London’s first “eco-station” – a Ãº500 000 project funded by the London Docklands Development Corporation – will feature a landmark building designed by architectural practice de Rijke, Morgan & Marsh.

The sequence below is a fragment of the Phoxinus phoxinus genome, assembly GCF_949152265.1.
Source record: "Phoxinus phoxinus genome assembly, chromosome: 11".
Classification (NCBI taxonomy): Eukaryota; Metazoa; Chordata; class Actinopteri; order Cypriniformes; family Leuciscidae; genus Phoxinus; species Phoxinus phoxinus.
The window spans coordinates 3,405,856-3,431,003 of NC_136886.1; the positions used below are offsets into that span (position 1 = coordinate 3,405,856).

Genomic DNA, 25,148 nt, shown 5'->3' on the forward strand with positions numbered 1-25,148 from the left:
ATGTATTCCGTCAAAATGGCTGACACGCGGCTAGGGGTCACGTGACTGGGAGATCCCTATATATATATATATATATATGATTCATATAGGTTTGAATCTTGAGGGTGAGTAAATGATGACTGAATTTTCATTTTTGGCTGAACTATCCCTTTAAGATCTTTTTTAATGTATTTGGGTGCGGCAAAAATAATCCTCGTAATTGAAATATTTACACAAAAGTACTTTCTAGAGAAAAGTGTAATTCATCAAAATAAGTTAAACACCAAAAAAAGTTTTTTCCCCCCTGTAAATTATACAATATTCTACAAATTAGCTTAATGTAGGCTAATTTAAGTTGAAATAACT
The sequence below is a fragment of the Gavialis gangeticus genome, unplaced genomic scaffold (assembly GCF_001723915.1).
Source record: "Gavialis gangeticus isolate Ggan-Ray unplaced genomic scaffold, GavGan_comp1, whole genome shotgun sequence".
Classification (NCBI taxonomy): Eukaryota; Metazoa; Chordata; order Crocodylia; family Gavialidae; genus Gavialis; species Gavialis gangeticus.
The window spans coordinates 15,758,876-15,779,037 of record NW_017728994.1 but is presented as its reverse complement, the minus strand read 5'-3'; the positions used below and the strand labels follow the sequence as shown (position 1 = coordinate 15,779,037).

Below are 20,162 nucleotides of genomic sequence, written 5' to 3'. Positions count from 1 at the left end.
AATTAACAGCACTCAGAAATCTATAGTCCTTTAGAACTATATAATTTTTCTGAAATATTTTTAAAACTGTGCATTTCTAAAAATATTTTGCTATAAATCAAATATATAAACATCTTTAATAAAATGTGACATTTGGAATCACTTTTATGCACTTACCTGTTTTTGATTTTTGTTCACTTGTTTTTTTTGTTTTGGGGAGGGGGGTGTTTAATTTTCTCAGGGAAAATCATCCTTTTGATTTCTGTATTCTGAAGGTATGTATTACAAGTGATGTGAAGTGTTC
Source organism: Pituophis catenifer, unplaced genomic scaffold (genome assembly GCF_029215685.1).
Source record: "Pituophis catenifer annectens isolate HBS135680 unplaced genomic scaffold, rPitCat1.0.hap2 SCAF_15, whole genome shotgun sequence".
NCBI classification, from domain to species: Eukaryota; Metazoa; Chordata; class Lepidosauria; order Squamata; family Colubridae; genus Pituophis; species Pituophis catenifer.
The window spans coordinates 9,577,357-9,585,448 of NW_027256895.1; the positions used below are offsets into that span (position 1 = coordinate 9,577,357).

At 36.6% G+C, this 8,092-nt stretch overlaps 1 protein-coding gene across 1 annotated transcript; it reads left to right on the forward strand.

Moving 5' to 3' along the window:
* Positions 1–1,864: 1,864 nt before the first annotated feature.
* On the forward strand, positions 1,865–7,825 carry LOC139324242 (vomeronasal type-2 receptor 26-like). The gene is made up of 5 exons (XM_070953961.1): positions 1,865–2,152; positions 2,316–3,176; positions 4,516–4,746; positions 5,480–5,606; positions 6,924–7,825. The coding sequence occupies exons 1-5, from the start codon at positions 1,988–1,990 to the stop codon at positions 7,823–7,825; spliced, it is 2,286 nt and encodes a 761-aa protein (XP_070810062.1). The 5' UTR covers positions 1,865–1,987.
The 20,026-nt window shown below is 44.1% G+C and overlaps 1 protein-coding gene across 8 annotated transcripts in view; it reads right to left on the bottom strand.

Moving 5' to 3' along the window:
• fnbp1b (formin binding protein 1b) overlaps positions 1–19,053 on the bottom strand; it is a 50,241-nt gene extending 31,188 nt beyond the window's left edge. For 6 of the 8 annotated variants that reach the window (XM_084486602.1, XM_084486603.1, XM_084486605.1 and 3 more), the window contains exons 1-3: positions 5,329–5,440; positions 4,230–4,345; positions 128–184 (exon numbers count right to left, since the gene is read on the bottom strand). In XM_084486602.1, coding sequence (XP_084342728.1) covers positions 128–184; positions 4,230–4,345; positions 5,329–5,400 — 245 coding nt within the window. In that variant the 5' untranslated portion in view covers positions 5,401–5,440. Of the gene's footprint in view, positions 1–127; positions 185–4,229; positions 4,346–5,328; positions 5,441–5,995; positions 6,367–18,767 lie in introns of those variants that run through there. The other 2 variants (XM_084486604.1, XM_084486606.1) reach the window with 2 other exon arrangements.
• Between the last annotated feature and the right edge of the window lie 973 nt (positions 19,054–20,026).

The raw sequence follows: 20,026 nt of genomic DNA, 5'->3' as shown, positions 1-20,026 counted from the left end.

The practice won an unpaid competition against eight other architects. The eco-station will be based at Bow Creek Ecology Park in London Docklands, and the building will be wedge-shaped, “like a giant piece of cheese which has been hollowed out by mice”, according to Alex de Rijke, partner in the practice. The grass-covered roof will rise to 12m high and the station will provide a classroom and exhibition space. De Rijke, Morgan & Marsh worked with eco-consultant Jerome Partington to create a building concept made almost entirely from recycled materials. “All the timber, steel and concrete has been recycled, and we used compressed orange juice cartons for wall-linings and furniture,” adds de Rijke. The eco-station is planned to be finished by spring 1996.